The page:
Spearfishing in Hawaii

Spearfishing in Hawaii is one of the most exciting things you can do in a place already famous for heart-thumping angling action. Nothing beats the thrill of taking the fight to a fish’s home soil (or water) and the spearfishing Hawaii has to offer is some of the best out there. You couldn’t pick a more beautiful place to try spearfishing, and you have an incredible cast of species to choose from on your trip.
Most people don’t realize that spearfishing can actually be one of the most sustainable ways to catch fish. You always know exactly what you’re targeting, meaning no bycatch or undersized fish. It’s also an effective way of combating the invasive species that have become a huge problem on Hawaii’s reefs. But more than that, it’s great fun! Getting into the water, seeing the world beneath the waves – nothing beats it.

What to Expect from a Spearfishing Trip

Most Hawaii spearfishing trips head to the reefs just a few hundred yards from shore. The main targets are invasive species like Roi (Bluespotted Grouper) and To’au (Blacktail Snapper). Roi are a plague on Hawaii’s reefs, hunting local species and spreading ciguatera poisoning to many people that eat them. To’au are great to eat, and are also a non-native pest. There’s no catch or size limit on either of these species, so fish away!
As well as cleaning up the reefs, you can catch a range of native reef fish like Uku (Blue-Green Snapper), Awa (Milkfish), and Umaumalei (Unicornfish). Again, these are great table fare. And if you really want to take things to the next level, you can even head offshore to take on Ahi (Yellowfin and Bigeye Tuna), Ono (Wahoo), and Mahi Mahi (a Hawaiian word to begin with). This is not for first-timers!

Spearfishing Techniques

You will be freediving to catch you fish, meaning no need for heavy gas tanks or certification. You will have to be in decent shape, but it’s not just a sport for olympic swimmers. Guides normally run a freediving class to give you some pointers before you start, and they will be in the water with you to make sure you’re safe. The basic technique is to snorkel along the surface until you find the fish you’re after, then dive down from directly above and spear your catch before it knows you’re there. You can also search ledges and and crevices to find fish hiding among them.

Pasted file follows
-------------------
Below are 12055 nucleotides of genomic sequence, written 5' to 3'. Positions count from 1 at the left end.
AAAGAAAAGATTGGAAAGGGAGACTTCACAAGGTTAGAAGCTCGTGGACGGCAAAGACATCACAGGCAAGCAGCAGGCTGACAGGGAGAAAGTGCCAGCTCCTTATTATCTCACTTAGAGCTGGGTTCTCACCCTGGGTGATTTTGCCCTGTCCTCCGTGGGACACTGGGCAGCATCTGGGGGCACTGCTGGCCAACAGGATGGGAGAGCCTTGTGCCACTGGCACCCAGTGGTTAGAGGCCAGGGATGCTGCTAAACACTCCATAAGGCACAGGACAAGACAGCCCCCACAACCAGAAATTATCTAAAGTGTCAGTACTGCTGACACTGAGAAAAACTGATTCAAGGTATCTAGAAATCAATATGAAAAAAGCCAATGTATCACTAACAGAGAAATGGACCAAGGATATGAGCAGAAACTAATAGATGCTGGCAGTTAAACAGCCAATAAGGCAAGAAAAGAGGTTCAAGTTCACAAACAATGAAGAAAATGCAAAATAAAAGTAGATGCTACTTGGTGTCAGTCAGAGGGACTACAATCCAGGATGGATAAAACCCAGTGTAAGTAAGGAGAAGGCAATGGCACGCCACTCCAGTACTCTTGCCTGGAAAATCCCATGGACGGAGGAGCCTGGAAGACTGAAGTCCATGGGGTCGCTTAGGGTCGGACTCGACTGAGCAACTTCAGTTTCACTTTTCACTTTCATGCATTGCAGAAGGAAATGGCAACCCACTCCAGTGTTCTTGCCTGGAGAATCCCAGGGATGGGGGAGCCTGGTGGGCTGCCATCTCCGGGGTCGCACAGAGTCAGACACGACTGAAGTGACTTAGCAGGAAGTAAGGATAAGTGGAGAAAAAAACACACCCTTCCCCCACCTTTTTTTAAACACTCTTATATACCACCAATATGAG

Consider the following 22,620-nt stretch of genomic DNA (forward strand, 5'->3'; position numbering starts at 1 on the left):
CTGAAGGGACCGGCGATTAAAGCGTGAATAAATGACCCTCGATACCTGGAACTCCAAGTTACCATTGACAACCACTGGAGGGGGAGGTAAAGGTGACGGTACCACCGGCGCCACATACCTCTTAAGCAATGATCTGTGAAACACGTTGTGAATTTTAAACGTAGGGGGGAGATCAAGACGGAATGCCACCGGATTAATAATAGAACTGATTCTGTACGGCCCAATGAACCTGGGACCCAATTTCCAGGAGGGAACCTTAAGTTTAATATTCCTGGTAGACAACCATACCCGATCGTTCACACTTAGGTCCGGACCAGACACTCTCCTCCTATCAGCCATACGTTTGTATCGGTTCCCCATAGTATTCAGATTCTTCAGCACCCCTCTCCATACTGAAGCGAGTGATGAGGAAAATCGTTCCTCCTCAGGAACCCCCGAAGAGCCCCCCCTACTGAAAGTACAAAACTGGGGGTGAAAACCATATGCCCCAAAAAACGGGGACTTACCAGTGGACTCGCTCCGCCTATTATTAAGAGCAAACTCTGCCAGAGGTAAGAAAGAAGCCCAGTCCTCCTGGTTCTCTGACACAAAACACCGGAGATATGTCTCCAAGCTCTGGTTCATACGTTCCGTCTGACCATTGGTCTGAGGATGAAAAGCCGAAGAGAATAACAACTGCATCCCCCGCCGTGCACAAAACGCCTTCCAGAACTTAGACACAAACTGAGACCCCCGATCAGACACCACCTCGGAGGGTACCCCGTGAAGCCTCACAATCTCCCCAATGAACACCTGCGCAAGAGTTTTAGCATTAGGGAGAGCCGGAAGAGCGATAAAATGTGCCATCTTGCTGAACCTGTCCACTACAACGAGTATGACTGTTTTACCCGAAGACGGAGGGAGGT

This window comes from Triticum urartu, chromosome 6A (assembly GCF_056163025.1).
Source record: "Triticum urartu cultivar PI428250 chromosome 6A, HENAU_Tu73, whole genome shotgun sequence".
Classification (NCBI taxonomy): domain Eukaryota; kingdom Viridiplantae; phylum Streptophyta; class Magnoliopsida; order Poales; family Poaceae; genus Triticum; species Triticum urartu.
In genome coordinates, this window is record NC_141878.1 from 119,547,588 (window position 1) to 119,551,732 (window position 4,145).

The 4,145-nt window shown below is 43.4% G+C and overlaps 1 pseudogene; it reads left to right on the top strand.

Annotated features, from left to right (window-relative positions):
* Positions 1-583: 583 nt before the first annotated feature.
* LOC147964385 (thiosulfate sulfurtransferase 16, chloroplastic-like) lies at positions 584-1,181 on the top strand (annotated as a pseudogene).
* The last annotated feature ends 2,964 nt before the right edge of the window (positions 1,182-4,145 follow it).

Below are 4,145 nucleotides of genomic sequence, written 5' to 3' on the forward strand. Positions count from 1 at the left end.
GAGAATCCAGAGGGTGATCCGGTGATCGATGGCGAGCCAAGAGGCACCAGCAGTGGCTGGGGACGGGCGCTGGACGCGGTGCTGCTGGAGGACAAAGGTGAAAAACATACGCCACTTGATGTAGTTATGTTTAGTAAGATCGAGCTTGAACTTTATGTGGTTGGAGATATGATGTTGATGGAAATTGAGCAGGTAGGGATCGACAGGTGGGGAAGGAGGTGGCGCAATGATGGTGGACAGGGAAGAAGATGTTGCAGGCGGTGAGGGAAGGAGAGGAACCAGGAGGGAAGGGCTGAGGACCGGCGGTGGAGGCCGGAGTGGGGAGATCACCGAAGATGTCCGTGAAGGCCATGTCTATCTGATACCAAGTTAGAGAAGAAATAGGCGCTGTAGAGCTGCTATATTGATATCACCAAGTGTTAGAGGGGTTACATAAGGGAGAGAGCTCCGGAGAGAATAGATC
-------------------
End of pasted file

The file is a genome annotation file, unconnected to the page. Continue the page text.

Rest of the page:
Spearfishing Equipment

What you use will depend on the charter. The Hawaiian sling is a go-to choice for beginners all around the world. It works more like a slingshot than a rifle, making it safer and easier to use. Spearguns are much more powerful and accurate but you need to know how to load and handle them safely. Other than your spear, you’ll need a weight belt, camouflage wetsuit, mask, snorkel, and fins. You’ll also want gloves to handle the fish, a mesh bag to put them in, and a dive knife, just in case.

Need to Know

You need to be sober and in good health to be allowed on a spearfishing trip. Most guides have a minimum age of 10 or 12, but it really depends on the charter. You don’t need a fishing license to spearfish in Hawaii, whether you’re with a guide or not. If you are thinking of heading out on your own, be sensitive to the fact that people fish to feed themselves here. Locals can get understandably annoyed when they see tourists spooking the fish they were hoping to have for dinner. Talk to other hunters you see on the beach and show a little respect, it goes a long way. They may even tell you about better spots to try!


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Top Targeted Spearfishing Species in Hawaii

Tuna (Yellowfin)

Tuna (Yellowfin)